She said that basketball star Shaquille O'Neal wasn't bad in Steel.
It's notable, of course, because Simonson co-created the character of Steel with Superman: The Man of Steel artist Jon Bogdanove as part of the "Reign of the Supermen!" storyline that spun out of Superman's death and return in the early '90s. The character starred in that title for a few months during the storyline, until Superman was re-established and the characters who had taken his place were scattered to other DC Comics titles. Steel got his own, monthly series (written by Simonson) from 1994-1998. A feature film very, very loosely based on the comics, and starring O'Neal, same out in 1997.
Steel scores just a 12% on review aggregator Rotten Tomatoes, and it made only about 10% of its $16 million budget back in theaters. Demand for the movie is small enough that the only DVD release it's ever received was as part of the Warner Archive custom-print program. It's often discussed in the same breath as films like Jonah Hex, Catwoman and the pre-Marvel Studios versions of Captain America and The Fantastic Four and, of course, O'Neal takes a lot of the blame. A massive star across pop culture in 1997, the NBA All-Star landed the gig and the film -- about a former weapons engineer whose high-tech designs fall into the hands of street gangs, making his hometown unsafe -- was loaded down with jokes about missed free throws.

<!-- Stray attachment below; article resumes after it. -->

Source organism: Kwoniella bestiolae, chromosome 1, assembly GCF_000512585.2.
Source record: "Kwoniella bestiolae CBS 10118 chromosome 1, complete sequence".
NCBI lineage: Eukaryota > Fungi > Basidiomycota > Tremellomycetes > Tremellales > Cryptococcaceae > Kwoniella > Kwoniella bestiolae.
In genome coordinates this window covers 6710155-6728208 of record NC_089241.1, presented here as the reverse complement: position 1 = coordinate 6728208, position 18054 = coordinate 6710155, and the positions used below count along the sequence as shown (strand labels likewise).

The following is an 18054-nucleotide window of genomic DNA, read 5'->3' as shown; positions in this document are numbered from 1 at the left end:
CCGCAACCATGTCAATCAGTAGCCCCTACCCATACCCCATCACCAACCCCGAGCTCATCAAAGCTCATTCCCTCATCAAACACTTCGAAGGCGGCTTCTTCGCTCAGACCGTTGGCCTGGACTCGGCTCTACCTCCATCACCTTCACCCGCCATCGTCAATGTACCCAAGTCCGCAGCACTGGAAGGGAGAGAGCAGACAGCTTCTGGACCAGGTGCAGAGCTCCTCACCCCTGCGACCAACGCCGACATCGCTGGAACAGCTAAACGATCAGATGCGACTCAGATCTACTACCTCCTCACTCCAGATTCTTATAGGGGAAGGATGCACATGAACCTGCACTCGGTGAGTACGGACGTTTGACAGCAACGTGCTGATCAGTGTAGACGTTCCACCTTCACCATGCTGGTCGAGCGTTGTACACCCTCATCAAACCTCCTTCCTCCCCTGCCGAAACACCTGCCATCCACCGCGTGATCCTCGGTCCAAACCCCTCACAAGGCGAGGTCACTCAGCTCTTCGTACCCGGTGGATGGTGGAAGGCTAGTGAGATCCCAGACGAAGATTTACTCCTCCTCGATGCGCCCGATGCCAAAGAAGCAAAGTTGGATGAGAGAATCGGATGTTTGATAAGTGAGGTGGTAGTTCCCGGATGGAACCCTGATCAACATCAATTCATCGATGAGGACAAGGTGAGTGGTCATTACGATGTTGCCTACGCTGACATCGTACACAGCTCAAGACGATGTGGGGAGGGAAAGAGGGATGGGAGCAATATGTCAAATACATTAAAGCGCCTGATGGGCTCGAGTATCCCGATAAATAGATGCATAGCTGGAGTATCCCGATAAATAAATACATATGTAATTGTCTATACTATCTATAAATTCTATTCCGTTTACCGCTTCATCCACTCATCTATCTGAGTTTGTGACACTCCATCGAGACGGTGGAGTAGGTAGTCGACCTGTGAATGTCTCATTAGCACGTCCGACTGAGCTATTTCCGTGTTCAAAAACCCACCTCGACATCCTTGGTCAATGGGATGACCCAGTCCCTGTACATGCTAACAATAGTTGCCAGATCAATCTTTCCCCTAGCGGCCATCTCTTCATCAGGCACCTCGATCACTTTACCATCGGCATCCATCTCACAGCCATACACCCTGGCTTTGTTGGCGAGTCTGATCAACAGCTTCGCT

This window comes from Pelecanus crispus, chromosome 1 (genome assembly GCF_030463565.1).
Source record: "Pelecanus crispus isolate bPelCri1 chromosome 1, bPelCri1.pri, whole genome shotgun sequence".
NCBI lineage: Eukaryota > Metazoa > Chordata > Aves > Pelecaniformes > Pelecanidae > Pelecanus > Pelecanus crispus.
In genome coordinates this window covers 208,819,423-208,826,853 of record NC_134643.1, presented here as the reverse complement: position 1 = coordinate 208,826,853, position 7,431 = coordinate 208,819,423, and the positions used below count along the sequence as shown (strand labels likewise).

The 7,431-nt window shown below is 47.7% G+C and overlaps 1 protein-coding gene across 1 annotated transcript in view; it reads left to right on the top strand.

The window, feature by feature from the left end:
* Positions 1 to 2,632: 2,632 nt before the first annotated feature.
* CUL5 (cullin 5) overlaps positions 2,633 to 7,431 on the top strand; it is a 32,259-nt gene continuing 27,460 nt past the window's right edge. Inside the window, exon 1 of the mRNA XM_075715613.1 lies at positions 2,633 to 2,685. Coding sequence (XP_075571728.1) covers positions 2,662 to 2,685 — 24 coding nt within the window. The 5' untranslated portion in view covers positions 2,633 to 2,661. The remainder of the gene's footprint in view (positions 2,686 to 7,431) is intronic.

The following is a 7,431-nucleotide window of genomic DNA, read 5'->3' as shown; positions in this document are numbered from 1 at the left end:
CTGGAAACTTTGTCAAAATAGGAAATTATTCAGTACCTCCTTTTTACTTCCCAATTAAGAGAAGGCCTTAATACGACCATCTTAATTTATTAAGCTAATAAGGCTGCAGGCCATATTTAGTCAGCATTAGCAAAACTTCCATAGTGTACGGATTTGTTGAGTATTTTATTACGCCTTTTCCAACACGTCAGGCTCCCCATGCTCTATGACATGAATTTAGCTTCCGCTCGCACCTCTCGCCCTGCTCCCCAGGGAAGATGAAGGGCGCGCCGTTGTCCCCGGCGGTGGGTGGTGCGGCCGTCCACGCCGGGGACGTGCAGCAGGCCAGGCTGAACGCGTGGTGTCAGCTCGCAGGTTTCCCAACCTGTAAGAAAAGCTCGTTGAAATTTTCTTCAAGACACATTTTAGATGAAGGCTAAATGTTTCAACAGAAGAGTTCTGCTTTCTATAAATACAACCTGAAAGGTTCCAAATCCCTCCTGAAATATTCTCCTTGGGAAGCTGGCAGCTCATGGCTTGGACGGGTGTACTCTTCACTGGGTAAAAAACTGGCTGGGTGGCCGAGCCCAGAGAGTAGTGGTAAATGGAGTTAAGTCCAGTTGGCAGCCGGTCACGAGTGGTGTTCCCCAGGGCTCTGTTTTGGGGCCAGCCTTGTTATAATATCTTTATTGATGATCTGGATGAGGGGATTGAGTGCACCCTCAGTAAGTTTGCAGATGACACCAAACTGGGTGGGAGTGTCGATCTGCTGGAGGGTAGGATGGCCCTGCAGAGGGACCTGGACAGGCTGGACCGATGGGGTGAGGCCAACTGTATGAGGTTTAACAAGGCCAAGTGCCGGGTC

That's not O'Neal's fault, though, says Simonson.
"Honestly, Shaq took a lot of flak but I think he did a fine job," Simonson said, adding, "My problems were with the script and the costume. The costume was terrible on that one. Oh god it was awful! [Laughs] Today they could do a better job. I could do a better job with the character myself."